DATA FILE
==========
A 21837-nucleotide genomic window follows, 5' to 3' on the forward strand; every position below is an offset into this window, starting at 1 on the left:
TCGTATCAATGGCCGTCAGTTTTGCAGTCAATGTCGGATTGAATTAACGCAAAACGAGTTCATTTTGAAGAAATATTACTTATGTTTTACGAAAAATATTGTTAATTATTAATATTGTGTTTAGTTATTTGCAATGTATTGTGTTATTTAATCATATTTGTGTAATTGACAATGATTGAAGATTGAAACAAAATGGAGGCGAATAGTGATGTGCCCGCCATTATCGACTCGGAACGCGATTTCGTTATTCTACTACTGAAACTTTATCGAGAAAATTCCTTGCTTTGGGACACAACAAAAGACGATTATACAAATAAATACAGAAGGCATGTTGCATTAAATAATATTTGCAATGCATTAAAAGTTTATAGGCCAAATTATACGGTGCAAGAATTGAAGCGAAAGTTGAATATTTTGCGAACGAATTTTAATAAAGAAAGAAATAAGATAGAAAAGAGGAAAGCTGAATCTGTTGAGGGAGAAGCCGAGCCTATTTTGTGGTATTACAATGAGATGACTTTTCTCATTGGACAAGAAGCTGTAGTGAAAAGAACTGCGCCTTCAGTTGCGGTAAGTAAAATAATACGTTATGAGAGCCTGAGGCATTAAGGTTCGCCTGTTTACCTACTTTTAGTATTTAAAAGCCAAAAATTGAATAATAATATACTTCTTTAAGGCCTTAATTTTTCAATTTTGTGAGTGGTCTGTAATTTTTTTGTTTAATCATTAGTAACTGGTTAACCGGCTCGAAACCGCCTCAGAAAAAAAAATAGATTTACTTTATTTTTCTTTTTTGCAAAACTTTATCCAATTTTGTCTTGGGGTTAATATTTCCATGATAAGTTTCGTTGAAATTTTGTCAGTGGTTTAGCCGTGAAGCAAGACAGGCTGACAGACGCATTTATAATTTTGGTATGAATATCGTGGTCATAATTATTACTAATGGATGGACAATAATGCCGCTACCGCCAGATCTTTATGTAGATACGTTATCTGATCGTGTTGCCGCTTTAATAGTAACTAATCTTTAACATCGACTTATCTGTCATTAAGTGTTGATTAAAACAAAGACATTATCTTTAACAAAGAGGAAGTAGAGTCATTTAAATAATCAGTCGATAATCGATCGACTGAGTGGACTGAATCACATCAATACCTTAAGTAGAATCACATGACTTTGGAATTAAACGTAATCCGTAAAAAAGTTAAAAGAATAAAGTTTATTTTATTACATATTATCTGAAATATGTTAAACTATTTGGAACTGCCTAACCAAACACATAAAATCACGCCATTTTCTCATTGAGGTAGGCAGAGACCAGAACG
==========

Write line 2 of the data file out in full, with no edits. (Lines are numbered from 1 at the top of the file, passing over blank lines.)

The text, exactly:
TCGTATCAATGGCCGTCAGTTTTGCAGTCAATGTCGGATTGAATTAACGCAAAACGAGTTCATTTTGAAGAAATATTACTTATGTTTTACGAAAAATATTGTTAATTATTAATATTGTGTTTAGTTATTTGCAATGTATTGTGTTATTTAATCATATTTGTGTAATTGACAATGATTGAAGATTGAAACAAAATGGAGGCGAATAGTGATGTGCCCGCCATTATCGACTCGGAACGCGATTTCGTTATTCTACTACTGAAACTTTATCGAGAAAATTCCTTGCTTTGGGACACAACAAAAGACGATTATACAAATAAATACAGAAGGCATGTTGCATTAAATAATATTTGCAATGCATTAAAAGTTTATAGGCCAAATTATACGGTGCAAGAATTGAAGCGAAAGTTGAATATTTTGCGAACGAATTTTAATAAAGAAAGAAATAAGATAGAAAAGAGGAAAGCTGAATCTGTTGAGGGAGAAGCCGAGCCTATTTTGTGGTATTACAATGAGATGACTTTTCTCATTGGACAAGAAGCTGTAGTGAAAAGAACTGCGCCTTCAGTTGCGGTAAGTAAAATAATACGTTATGAGAGCCTGAGGCATTAAGGTTCGCCTGTTTACCTACTTTTAGTATTTAAAAGCCAAAAATTGAATAATAATATACTTCTTTAAGGCCTTAATTTTTCAATTTTGTGAGTGGTCTGTAATTTTTTTGTTTAATCATTAGTAACTGGTTAACCGGCTCGAAACCGCCTCAGAAAAAAAAATAGATTTACTTTATTTTTCTTTTTTGCAAAACTTTATCCAATTTTGTCTTGGGGTTAATATTTCCATGATAAGTTTCGTTGAAATTTTGTCAGTGGTTTAGCCGTGAAGCAAGACAGGCTGACAGACGCATTTATAATTTTGGTATGAATATCGTGGTCATAATTATTACTAATGGATGGACAATAATGCCGCTACCGCCAGATCTTTATGTAGATACGTTATCTGATCGTGTTGCCGCTTTAATAGTAACTAATCTTTAACATCGACTTATCTGTCATTAAGTGTTGATTAAAACAAAGACATTATCTTTAACAAAGAGGAAGTAGAGTCATTTAAATAATCAGTCGATAATCGATCGACTGAGTGGACTGAATCACATCAATACCTTAAGTAGAATCACATGACTTTGGAATTAAACGTAATCCGTAAAAAAGTTAAAAGAATAAAGTTTATTTTATTACATATTATCTGAAATATGTTAAACTATTTGGAACTGCCTAACCAAACACATAAAATCACGCCATTTTCTCATTGAGGTAGGCAGAGACCAGAACG